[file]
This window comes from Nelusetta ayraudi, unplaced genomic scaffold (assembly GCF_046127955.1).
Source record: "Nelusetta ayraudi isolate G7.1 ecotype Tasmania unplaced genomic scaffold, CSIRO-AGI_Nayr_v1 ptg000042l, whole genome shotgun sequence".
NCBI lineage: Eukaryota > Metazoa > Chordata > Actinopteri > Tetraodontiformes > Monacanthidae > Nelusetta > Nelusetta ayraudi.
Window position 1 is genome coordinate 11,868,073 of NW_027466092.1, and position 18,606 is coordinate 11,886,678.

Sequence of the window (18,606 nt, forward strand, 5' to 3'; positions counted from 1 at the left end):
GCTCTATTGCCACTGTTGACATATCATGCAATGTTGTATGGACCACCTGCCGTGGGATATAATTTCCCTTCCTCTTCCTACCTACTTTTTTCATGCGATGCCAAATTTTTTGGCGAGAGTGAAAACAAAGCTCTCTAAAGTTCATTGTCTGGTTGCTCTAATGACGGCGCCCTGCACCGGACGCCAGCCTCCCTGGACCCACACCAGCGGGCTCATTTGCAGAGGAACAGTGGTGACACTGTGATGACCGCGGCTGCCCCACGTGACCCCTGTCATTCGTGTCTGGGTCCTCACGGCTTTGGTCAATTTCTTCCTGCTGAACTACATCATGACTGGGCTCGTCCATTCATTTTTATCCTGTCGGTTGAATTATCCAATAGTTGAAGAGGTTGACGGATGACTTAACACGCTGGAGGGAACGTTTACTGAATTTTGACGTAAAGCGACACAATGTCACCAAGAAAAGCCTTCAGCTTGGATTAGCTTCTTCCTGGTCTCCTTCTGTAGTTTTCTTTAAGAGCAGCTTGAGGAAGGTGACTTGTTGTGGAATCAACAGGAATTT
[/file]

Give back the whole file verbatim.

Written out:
This window comes from Nelusetta ayraudi, unplaced genomic scaffold (assembly GCF_046127955.1).
Source record: "Nelusetta ayraudi isolate G7.1 ecotype Tasmania unplaced genomic scaffold, CSIRO-AGI_Nayr_v1 ptg000042l, whole genome shotgun sequence".
NCBI lineage: Eukaryota > Metazoa > Chordata > Actinopteri > Tetraodontiformes > Monacanthidae > Nelusetta > Nelusetta ayraudi.
Window position 1 is genome coordinate 11,868,073 of NW_027466092.1, and position 18,606 is coordinate 11,886,678.

Sequence of the window (18,606 nt, forward strand, 5' to 3'; positions counted from 1 at the left end):
GCTCTATTGCCACTGTTGACATATCATGCAATGTTGTATGGACCACCTGCCGTGGGATATAATTTCCCTTCCTCTTCCTACCTACTTTTTTCATGCGATGCCAAATTTTTTGGCGAGAGTGAAAACAAAGCTCTCTAAAGTTCATTGTCTGGTTGCTCTAATGACGGCGCCCTGCACCGGACGCCAGCCTCCCTGGACCCACACCAGCGGGCTCATTTGCAGAGGAACAGTGGTGACACTGTGATGACCGCGGCTGCCCCACGTGACCCCTGTCATTCGTGTCTGGGTCCTCACGGCTTTGGTCAATTTCTTCCTGCTGAACTACATCATGACTGGGCTCGTCCATTCATTTTTATCCTGTCGGTTGAATTATCCAATAGTTGAAGAGGTTGACGGATGACTTAACACGCTGGAGGGAACGTTTACTGAATTTTGACGTAAAGCGACACAATGTCACCAAGAAAAGCCTTCAGCTTGGATTAGCTTCTTCCTGGTCTCCTTCTGTAGTTTTCTTTAAGAGCAGCTTGAGGAAGGTGACTTGTTGTGGAATCAACAGGAATTT